A prospective and randomized study has been carried out. The study was approved by the “Medicana International Ankara Hospital Ethics Committee” and written informed consent was taken from every patient. The only inclusion criteria were isolated on-pump CABG procedure. Both genders were accepted. There were no age or weight restrictions. Exclusion criteria were; repeat cardiac surgery, emergent surgery, preoperative coagulation disorder, preoperative clopidogrel use, preoperative congestive heart failure, preoperative renal dysfunction (serum creatinine > 1.3 mg/dl), preoperative hepatic dysfunction (serum aspartate/alanine amino transferase > 40U/l), preoperative electrolyte imbalance, history of pancreatitis and known hypersensitivity to HES. Between October 2011 and April 2012, after the inclusion and exclusion criteria were employed 200 isolated CABG cases were studied. The patients were then randomized as follows: each patient was given a number according to chronological order beginning from 1. The odd numbered patients (n:100) were administered 6% HES 130/0.4 in 0.9% sodium chloride (Voluven® %, Fresenius Kabi, Bad Homburg, Germany) as CPB prime solution and even numbered patients (n:100) were administered a balanced multielectrolyte solution (Isolyte-M®, Eczacıbaşı-Baxter, İstanbul: dextrose monohydrate, 40 mEq/l sodium, 40 mEq/l chloride, 35 mEq/l potassium, 15 mEq/l phosphate, 20 mEq/l acetate; 400 mOsm/l, 170 kCal/l).
Preoperative acetylsalicylic acid 100 mg/day was continued in all patients prior to the day of surgery. All patients were premedicated with 10 mg of oral diazepam. Anesthesia was induced with etomidate 2 mg/kg, fentanyl 1 μg/kg, vecuronium 1 mg/kg; isofluorane 1 MAC was used for anesthesia maintenance. Intraoperative arterial and central venous pressure monitorization were done.
The cardiopulmonary bypass (CPB) circuit was primed with 1,500 ml of determined solution. In both groups 5,000 units of heparin was added. After anticoagulation with heparin (300 U/kg), activated clotting time (ACT) was kept over 400 seconds. CPB was established using a roller pump with a membrane oxygenator (Dideco Compactflo Evo, Sorin Group, Mirandola Modena, Italy). The average flow rate varied from 2.3 to 2.4 l/min/m2. Surgery was performed under mild hypothermia (33°C). Mean arterial pressure was kept between 45 to 70 mm Hg. All patients were rewarmed to 37°C (nasopharyngeal temperature) before weaning from CPB. Heparin was neutralized with 1:1 protamine sulfate.
Cold (4-8°C) blood cardioplegia of 1000 ml (25 mEq/l potassium) was administered after aortic cross clamping, and 500 ml repeat doses were given every 15 to 20 minutes (antegrade and from venous bypass grafts, retrograde in patients with left main coronary disease). Terminal warm blood cardioplegia (36-37°C) was given prior to aortic clamp release.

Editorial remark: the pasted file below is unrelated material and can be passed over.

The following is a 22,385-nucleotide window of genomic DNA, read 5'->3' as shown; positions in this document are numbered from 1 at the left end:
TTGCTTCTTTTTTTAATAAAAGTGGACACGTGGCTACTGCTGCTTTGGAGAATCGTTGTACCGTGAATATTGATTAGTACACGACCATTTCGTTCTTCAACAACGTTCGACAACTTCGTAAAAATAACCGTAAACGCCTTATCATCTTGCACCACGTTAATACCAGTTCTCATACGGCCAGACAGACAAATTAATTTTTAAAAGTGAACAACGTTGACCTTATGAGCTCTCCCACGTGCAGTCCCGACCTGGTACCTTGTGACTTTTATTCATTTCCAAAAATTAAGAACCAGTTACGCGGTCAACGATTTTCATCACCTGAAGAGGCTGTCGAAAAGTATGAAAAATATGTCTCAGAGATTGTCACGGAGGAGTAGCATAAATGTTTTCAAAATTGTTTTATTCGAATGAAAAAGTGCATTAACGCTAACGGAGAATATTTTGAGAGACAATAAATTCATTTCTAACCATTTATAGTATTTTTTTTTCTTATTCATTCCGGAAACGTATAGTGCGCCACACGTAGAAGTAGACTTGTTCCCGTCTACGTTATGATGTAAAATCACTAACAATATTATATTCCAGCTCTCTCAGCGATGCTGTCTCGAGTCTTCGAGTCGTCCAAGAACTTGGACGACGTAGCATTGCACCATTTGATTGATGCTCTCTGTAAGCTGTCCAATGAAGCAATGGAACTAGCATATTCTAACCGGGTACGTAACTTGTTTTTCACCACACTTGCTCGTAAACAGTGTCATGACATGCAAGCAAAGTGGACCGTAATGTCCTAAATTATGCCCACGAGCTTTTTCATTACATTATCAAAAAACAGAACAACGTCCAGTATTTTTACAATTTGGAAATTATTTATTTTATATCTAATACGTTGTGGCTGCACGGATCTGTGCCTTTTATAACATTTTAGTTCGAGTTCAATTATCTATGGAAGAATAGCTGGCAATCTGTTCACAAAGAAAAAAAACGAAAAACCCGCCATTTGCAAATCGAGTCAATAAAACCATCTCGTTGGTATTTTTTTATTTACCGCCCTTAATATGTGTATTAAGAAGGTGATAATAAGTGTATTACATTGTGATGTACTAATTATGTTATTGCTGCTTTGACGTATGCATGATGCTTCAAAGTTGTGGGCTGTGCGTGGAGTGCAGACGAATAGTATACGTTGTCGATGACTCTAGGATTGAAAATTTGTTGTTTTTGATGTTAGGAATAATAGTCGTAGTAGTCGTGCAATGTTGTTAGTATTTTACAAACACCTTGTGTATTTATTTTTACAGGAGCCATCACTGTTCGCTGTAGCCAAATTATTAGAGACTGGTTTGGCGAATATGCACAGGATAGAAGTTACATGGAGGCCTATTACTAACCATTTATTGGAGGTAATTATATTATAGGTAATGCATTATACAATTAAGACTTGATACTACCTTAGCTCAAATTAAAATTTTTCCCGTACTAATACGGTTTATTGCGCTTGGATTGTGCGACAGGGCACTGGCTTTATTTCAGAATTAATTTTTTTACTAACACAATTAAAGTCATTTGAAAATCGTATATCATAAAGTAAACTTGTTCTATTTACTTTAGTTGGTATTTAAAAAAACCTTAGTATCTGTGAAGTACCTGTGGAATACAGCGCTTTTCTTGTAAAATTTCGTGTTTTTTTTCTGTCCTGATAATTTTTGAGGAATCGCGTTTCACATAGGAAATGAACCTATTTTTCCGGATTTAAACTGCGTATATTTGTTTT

The operation room temperature was kept at 20-21°C.
In postoperative period rate of fluid infusions were adjusted according to hemodynamic measurements. Central venous pressure was maintained between 8–12 mm Hg.
Packed red blood cell was given if the hematocrit level fell below 25%. Fresh frozen plasma and platelet concentrates were administered in cases of documented postoperative coagulation abnormalities (international normalized ratio > 1.5, activated partial thromboplastin time > 60 s and platelet count < 80,000/mm3) or suspected postoperative platelet dysfunction and factor deficiency.
The decision for re-exploration for hemorrhage was made when 200 ml/hour of drainage was documented on two consecutive hours despite measures taken or more than 300 ml/hour drainage.
On postoperative day 1, all patients were administered metoprolol (50 mg/day) or carvedilol (3.125-6.25 mg/day) and N-acetylcysteine (oral: creatinine < 1.3 mg/dl; intravenous: creatinine > 1.3 mg/dl) and continued. All patients were routinely administered low molecular weight heparin in prophylactic dose.
Atrial fibrillation was diagnosed based on electrocardiogram. All patients were ECG monitored continuously during the intensive care unit (ICU) stay and for the first 24 hours in the ward. Soon ECG was immediately performed in cases of irregular pulse, palpitation or symptoms related with possible AF.
In cases with AF, if required intravenous metoprolol was administered for heart rate control. For rhythm control, intravenous amiodarone was administered as intravenous 300 mg loading dose in 1 hour, followed by 900 mg in 24 hours and followed by oral amiodarone 200 mg three times a day. In refractory cases 450 mg additional intravenous infusion was given in 12 hours period. If no response was noted after 48 hours, electrical cardioversion was employed. Low molecular weight heparin dosage was switched to therapeutic interval. In cases of permanent AF development, oral warfarin was administered.
Primary outcome variables included mean time to extubation, ICU and postoperative hospital length of stay, incidence of renal dysfunction (based on the finding that peak creatinine value was 1.5 or greater times the preoperative value), postoperative stroke, postoperative total amount of blood loss, postoperative exploration for hemorrhage, number of used blood and blood products and in hospital mortality.
Statistical analyses were performed using SPSS software for Windows version 17.0 (Statistical Package for the Social Sciences Inc, Chicago, IL, USA). Continuous variables were expressed as ‘mean values ± standard deviation (SD)’. Categorical variables were expressed as number and percentages. Demographic characteristics and outcomes of the groups were compared using “independent samples t-test” for continuous variables, and, ‘chi-square test’ and ‘Fisher’s exact test’ for categorical variables. Statistical significance was set as ‘p < 0.05’.